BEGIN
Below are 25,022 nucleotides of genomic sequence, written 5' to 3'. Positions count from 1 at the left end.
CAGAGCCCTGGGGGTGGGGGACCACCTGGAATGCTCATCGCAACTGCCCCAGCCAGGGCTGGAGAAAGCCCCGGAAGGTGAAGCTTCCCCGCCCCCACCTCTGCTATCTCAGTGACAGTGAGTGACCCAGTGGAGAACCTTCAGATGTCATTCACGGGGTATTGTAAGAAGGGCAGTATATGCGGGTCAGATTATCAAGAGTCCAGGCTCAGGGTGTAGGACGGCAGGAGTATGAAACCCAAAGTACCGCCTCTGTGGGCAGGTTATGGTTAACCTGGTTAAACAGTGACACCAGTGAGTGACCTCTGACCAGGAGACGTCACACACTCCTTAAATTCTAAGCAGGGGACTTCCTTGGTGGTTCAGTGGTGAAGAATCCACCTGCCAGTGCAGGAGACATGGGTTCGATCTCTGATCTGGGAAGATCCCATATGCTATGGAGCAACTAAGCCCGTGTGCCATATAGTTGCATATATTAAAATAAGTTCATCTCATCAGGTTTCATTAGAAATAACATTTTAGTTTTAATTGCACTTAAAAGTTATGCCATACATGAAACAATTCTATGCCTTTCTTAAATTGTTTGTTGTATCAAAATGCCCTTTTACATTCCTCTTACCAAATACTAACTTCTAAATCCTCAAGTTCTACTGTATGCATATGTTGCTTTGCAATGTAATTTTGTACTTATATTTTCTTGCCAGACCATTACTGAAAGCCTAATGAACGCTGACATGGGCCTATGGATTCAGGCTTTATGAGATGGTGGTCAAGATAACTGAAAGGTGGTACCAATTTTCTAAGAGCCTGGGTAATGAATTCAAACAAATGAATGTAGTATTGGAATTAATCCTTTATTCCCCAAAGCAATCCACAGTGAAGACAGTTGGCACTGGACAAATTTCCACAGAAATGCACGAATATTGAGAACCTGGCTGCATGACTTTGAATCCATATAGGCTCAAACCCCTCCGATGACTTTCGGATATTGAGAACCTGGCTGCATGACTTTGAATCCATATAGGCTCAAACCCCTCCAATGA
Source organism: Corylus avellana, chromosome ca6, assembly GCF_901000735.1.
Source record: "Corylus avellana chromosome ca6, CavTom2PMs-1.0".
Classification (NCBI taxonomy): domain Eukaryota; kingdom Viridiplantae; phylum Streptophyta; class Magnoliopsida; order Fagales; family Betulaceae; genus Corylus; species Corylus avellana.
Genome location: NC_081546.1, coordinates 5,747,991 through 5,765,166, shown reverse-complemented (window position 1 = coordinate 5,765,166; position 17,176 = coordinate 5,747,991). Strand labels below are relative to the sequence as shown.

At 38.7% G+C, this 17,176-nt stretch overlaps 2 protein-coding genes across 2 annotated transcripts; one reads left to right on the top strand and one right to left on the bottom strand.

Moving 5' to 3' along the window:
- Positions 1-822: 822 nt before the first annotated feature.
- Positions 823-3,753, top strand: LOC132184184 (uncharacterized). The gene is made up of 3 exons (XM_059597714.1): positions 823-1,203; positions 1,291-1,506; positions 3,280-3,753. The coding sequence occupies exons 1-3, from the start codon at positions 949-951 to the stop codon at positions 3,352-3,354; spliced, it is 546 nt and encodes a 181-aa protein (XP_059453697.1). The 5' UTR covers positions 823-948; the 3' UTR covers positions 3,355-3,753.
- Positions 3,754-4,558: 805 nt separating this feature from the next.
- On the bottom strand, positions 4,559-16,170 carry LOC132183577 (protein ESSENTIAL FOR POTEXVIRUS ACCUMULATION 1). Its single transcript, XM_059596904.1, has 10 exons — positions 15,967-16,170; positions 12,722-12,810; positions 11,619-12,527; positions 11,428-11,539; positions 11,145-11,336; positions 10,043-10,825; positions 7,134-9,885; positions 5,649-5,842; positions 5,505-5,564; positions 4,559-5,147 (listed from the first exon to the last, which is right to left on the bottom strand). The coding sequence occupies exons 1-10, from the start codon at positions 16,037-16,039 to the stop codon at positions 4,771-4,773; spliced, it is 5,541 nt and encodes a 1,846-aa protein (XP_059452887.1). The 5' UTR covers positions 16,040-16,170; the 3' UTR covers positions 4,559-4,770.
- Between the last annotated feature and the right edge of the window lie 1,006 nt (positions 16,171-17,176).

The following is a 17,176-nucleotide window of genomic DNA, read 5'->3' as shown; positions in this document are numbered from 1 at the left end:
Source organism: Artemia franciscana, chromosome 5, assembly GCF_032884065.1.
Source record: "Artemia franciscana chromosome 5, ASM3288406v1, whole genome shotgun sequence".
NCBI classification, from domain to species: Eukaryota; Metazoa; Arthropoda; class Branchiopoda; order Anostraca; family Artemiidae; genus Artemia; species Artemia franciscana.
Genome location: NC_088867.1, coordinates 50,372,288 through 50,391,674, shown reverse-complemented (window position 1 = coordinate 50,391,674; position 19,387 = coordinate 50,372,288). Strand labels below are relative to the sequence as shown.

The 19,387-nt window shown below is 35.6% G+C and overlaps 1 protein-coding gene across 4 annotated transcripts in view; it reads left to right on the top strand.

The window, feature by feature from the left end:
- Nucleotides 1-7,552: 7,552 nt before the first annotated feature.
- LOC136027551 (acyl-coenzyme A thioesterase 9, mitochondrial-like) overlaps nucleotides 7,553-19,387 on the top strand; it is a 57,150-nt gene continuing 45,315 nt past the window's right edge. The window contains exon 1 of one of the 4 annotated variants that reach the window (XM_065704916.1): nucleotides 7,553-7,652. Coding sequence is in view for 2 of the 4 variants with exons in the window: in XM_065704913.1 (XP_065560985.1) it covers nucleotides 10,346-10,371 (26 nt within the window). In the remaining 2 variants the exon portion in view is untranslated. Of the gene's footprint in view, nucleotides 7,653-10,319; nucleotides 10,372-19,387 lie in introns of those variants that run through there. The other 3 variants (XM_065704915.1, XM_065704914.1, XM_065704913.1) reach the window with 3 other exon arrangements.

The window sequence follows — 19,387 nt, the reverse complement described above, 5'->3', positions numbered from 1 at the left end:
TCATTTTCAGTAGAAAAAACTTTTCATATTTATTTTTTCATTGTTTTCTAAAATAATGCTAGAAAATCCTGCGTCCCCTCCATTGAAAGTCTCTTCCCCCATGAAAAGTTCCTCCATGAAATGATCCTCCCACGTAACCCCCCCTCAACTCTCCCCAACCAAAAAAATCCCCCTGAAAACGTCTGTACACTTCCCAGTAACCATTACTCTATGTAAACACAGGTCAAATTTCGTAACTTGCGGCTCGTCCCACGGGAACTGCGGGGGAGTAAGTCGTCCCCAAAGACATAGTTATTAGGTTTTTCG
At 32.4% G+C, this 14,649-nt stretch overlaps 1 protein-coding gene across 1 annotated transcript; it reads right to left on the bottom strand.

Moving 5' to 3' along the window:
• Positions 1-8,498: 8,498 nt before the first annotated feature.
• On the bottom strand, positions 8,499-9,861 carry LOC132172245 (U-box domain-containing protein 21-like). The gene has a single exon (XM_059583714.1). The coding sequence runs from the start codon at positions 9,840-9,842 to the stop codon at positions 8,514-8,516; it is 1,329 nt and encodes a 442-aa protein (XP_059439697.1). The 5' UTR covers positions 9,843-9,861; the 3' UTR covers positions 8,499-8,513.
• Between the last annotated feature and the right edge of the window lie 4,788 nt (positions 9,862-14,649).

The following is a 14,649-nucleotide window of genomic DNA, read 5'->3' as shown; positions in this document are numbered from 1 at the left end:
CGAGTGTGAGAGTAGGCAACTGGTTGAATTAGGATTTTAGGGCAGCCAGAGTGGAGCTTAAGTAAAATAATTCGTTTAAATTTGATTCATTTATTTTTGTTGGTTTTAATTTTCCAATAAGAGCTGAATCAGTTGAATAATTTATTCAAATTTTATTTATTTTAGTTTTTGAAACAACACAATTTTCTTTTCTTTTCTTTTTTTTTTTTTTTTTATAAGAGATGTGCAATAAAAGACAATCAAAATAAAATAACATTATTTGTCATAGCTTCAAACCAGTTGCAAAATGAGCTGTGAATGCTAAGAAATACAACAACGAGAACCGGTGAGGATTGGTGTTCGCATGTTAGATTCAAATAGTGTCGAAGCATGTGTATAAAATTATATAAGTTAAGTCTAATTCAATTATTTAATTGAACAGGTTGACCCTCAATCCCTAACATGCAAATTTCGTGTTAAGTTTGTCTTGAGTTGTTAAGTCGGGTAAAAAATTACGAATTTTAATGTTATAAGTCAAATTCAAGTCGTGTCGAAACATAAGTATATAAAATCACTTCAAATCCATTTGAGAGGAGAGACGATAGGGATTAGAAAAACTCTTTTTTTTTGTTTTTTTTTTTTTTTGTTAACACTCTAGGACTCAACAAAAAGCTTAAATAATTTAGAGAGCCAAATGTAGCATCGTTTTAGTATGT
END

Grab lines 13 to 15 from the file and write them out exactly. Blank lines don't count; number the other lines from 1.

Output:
- Between the last annotated feature and the right edge of the window lie 1,006 nt (positions 16,171-17,176).

The following is a 17,176-nucleotide window of genomic DNA, read 5'->3' as shown; positions in this document are numbered from 1 at the left end:
Source organism: Artemia franciscana, chromosome 5, assembly GCF_032884065.1.